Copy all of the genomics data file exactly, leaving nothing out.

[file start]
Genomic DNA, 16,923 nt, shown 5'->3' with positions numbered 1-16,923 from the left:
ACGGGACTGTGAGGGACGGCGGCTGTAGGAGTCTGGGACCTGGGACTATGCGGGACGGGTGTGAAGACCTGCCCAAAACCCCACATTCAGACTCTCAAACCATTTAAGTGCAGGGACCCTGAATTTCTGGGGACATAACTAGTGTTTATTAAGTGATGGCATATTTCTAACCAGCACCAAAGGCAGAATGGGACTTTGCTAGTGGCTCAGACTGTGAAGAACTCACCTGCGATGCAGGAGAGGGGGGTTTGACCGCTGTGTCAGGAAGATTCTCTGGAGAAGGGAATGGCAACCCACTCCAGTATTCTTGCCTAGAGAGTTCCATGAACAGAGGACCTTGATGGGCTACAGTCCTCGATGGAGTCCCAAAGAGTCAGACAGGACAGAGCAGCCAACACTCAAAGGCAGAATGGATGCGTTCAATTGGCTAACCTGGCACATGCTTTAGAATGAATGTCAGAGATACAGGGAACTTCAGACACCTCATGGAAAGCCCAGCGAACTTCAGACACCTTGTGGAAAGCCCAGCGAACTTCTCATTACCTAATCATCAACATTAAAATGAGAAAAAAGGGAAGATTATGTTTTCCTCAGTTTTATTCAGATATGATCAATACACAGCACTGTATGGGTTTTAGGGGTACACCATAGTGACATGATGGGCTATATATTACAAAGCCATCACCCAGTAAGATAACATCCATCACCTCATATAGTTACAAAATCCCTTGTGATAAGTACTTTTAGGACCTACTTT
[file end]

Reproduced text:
Genomic DNA, 16,923 nt, shown 5'->3' with positions numbered 1-16,923 from the left:
ACGGGACTGTGAGGGACGGCGGCTGTAGGAGTCTGGGACCTGGGACTATGCGGGACGGGTGTGAAGACCTGCCCAAAACCCCACATTCAGACTCTCAAACCATTTAAGTGCAGGGACCCTGAATTTCTGGGGACATAACTAGTGTTTATTAAGTGATGGCATATTTCTAACCAGCACCAAAGGCAGAATGGGACTTTGCTAGTGGCTCAGACTGTGAAGAACTCACCTGCGATGCAGGAGAGGGGGGTTTGACCGCTGTGTCAGGAAGATTCTCTGGAGAAGGGAATGGCAACCCACTCCAGTATTCTTGCCTAGAGAGTTCCATGAACAGAGGACCTTGATGGGCTACAGTCCTCGATGGAGTCCCAAAGAGTCAGACAGGACAGAGCAGCCAACACTCAAAGGCAGAATGGATGCGTTCAATTGGCTAACCTGGCACATGCTTTAGAATGAATGTCAGAGATACAGGGAACTTCAGACACCTCATGGAAAGCCCAGCGAACTTCAGACACCTTGTGGAAAGCCCAGCGAACTTCTCATTACCTAATCATCAACATTAAAATGAGAAAAAAGGGAAGATTATGTTTTCCTCAGTTTTATTCAGATATGATCAATACACAGCACTGTATGGGTTTTAGGGGTACACCATAGTGACATGATGGGCTATATATTACAAAGCCATCACCCAGTAAGATAACATCCATCACCTCATATAGTTACAAAATCCCTTGTGATAAGTACTTTTAGGACCTACTTT